Let's face it: the Cleveland Browns need a facelift. Cleveland Browns Stadium has not aged well by the lake. The uniforms, although iconic, don't scream successful football. The fan experience is dated, and at times, downright poor. The team's rich history has been lost in faux pas after faux pas, compounded by poor management and an ownership group that was an absent father at best.
Lacking in cohesiveness and a clear vision, the Browns were a fitting tribute to the City of Cleveland itself. Blessed with tradition, great food and friendly people, Cleveland has been mired in stagnation -- with no one willing to take the reins and outline an urban plan worthy of a once-great metropolitan area. The lakefront remains largely unused. The river, packed with hollowed-out buildings. And downtown, despite recent attempts at revitalization, still looks too much like the abandoned London streets (pre-zombie attacks, mind you) in 28 Days Later.
What Cleveland was missing was a plan. And that's exactly what the Browns have been missing as well.
Look around Cleveland Browns Stadium and you'll see name after name from the glory days, a period in the 50s and 60s which could only be described as dominance. The team had a good run in the 1980s, but couldn't get over the hump and bring a Championship to Cleveland before Art Model made his midnight run to Baltimore. Since the team returned in 1999, it's been chaos. No progress. No continuity. No hope. Just a revolving door of inept and disinterested people in power who cared little for the positions they were in and even less about what it meant to be the Cleveland Browns.
Enter Jimmy Haslam. The former oil mogul, whose father founded Pilot Corporation, revolutionized the truck stop experience and had more than a passing interest in owning an NFL team, as part owner of the Pittsburgh Steelers. When the Browns went on the block, Haslam made a $1B commitment to restoring the Browns to greatness.
Haslam's time with the Steelers gave him a first-hand account of how a successful historic franchise was run, with a clear strategy and unified acuity. He had an opportunity to take a viable name brand and rebuild it. But to do so, the organization needed the right people in place to cultivate a winning mentality from top to bottom.
The first hire was Joe Banner. A business guy first, Banner's only experience with sports before joining the Philadelphia Eagles was as a sports reporter and producer. But his savvy nature and ability to get results in the margins was hard to ignore, especially in the big business of the NFL. He is an organizational whiz who has his roots in economics and process. For years, he made the Eagles profitable, sometimes at the expense of popular players. But he is not and was never a football guy. And Eagles fans turned on him. There's reason to believe the mistakes Banner made in Philly could lead to wisdom, and that the business of football is also the business of fans.
That's why the hiring of Alec Scheiner seems perfect. In the last 15 or so years, the Dallas Cowboys have been almost as irrelevant as the Browns with regards to on-field performance. Fresh off Super Bowl wins in the mid-90s, America's Team has been lost, unable to capture consistent success (the kind found in Pittsburgh or the team of the 2000s, New England), looking for a quick fix at coach, at quarterback, in free agency. Jerry Jones desperately wants a winner again, but he's cut corners trying to get there. And the results have been less than stellar: the team has just one playoff win (a Wildcard victory over the Eagles in 2009) since 1996.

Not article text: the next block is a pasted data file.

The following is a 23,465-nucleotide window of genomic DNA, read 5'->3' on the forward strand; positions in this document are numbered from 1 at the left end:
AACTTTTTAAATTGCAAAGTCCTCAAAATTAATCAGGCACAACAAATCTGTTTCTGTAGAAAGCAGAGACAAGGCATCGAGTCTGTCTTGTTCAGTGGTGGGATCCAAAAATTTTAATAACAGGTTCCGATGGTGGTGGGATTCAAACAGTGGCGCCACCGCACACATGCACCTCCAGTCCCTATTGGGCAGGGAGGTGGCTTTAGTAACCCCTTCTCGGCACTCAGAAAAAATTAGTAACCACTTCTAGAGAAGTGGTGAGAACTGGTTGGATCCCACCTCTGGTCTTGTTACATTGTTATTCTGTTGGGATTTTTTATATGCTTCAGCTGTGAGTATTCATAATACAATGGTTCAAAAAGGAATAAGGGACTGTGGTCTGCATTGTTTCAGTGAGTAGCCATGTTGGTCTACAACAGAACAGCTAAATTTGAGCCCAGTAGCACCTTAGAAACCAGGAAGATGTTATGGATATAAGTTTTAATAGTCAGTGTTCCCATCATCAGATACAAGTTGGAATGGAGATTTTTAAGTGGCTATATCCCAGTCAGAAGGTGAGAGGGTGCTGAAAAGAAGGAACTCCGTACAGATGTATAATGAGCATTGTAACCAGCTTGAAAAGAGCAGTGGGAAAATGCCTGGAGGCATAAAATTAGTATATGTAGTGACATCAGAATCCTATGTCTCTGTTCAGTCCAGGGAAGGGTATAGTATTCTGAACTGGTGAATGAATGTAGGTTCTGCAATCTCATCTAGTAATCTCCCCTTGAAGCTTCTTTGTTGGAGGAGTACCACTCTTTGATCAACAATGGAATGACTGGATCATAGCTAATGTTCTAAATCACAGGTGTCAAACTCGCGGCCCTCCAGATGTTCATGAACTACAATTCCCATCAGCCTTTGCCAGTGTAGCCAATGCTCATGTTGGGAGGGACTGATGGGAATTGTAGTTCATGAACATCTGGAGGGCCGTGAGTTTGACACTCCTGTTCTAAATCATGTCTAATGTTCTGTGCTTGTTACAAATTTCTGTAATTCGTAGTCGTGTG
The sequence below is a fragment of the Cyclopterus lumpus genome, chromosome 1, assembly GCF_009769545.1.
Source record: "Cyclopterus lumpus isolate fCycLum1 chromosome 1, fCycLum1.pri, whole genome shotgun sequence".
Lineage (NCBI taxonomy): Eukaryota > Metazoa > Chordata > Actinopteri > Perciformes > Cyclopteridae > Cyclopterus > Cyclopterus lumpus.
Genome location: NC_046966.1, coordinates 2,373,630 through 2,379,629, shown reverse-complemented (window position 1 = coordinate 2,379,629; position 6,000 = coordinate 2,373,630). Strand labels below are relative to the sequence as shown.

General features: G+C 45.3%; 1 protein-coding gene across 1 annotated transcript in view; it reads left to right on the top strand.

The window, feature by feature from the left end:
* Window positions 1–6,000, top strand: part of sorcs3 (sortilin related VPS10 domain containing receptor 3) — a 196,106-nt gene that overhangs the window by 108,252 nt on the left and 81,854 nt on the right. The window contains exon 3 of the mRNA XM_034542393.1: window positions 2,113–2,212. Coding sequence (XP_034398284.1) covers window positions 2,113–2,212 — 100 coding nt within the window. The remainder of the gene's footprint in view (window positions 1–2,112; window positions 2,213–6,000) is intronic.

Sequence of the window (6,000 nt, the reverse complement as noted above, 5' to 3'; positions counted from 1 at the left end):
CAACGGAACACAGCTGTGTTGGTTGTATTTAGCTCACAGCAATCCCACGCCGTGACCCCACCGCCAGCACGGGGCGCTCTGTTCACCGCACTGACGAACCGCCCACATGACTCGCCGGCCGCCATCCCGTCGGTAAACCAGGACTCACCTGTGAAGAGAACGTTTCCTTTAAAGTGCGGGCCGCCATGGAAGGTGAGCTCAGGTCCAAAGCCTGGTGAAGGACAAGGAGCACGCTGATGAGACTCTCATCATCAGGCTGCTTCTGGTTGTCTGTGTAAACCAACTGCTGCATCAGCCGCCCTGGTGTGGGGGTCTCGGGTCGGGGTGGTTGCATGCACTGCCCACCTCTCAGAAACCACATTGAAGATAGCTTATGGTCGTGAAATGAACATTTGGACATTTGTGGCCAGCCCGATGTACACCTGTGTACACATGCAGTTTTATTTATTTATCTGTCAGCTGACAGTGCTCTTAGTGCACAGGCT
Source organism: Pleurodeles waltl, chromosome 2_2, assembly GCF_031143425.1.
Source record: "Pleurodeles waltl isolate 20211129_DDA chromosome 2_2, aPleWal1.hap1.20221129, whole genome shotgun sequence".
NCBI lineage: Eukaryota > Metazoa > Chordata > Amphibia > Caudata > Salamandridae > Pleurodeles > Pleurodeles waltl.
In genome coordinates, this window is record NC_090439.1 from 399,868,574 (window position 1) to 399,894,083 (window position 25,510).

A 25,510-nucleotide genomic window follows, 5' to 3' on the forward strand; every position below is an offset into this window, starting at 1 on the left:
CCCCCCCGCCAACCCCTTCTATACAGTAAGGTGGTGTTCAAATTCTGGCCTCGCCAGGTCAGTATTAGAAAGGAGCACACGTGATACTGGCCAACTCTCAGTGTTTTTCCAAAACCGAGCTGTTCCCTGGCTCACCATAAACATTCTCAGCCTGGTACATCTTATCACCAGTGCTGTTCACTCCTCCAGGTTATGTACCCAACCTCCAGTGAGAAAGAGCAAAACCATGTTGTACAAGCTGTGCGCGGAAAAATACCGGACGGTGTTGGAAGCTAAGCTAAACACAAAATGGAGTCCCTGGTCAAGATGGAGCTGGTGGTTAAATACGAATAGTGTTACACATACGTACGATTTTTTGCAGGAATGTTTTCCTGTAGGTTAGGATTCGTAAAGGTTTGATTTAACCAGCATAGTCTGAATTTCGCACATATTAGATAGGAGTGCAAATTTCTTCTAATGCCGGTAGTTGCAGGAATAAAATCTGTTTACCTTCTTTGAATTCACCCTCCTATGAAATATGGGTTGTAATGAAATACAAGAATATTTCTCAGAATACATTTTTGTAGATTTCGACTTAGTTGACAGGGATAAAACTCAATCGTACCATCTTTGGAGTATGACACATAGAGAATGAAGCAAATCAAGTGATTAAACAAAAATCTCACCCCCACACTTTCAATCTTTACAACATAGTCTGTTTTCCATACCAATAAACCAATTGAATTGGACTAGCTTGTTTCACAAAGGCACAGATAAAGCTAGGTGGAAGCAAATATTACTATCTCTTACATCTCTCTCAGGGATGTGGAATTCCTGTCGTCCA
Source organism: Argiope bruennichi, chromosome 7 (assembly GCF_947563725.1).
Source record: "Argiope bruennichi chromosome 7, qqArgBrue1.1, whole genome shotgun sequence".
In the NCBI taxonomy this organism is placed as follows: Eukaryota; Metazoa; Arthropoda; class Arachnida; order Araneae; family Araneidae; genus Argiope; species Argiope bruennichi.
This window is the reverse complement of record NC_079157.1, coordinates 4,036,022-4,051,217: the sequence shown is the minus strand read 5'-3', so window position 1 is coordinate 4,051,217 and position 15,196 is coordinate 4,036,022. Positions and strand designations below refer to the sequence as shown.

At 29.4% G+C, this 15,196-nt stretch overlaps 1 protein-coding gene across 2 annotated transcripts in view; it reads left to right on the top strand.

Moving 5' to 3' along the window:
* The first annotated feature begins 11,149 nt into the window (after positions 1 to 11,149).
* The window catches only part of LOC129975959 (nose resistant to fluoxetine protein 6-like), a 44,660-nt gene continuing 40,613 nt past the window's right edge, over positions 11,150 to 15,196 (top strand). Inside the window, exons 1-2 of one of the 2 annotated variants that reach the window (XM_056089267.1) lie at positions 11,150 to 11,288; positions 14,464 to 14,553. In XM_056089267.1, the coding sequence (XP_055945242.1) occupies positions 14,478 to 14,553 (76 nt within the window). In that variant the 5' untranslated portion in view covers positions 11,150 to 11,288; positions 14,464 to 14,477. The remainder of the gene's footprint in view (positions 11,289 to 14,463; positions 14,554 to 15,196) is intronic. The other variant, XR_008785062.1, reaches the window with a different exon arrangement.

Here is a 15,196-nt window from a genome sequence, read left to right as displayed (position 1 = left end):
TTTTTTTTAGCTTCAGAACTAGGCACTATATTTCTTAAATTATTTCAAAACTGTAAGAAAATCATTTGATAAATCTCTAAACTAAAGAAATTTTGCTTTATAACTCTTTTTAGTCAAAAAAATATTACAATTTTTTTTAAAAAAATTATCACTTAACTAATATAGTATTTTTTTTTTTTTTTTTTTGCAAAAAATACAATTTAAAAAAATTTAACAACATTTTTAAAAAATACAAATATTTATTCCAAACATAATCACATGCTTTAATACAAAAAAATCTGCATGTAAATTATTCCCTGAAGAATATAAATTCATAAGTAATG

But the Cowboys have remained a hot ticket and in the front of the national conversation. A large part of that is due to Scheiner, who was instrumental in getting the Jerry Dome (or Death Star) built. Schiener understands the importance of a team as a brand and fans as advocates of that brand.
To Mary Kay Cabot of the Cleveland Plain Dealer, Schiener said:
The brand is so iconic and there's so much history behind it and the fans clearly care about the team. We just have to harness it. We have to harness it everywhere. We have to harness it with our employees, we have to harness it with people in the community, everyone can be a Browns fan. Everyone in Northeast Ohio, everyone in Ohio can be a Browns fan. We just have to reach out to people and kind of prove our value on the field and off the field.
Scheiner and Banner can take care of the off the field value. But there is still something missing: the guy who can propel the Browns into a valuable and sustainable team on the field.
That's where the rumors of Michael Lombardi and Josh McDaniels make no sense. For years, the Browns have gone with retreads, also-rans who have been affiliated with two primary trees -- Belichick and Holmgren. And this has failed miserably. Michael Lombardi, despite whatever supposed gameplans he's drawn up for Belichick and however much behind the scenes influence he actually has in New England, has shown poor judgment and even worse results in almost every spot he's been. He's been exiled to talking head land, a place that is very hard to get back from. Josh McDaniels also comes from the highly regimented Belichick System, one Cleveland knows very well and has tried to emulate twice already.
Why would the Cleveland Browns, building a stable of progressive thinkers, welcome two individuals who so clearly want things to be one specific way? It makes no sense. It goes against Jimmy Haslam's philosophy as Owner, Banner's philosophy as CEO and Scheiner's philosophy as President.
To hire Lombardi and McDaniels would be repeating the same mistakes the Browns have been making for over a decade. With so much reason to hope in Cleveland, the last thing the Browns need is to act like the Cleveland Browns.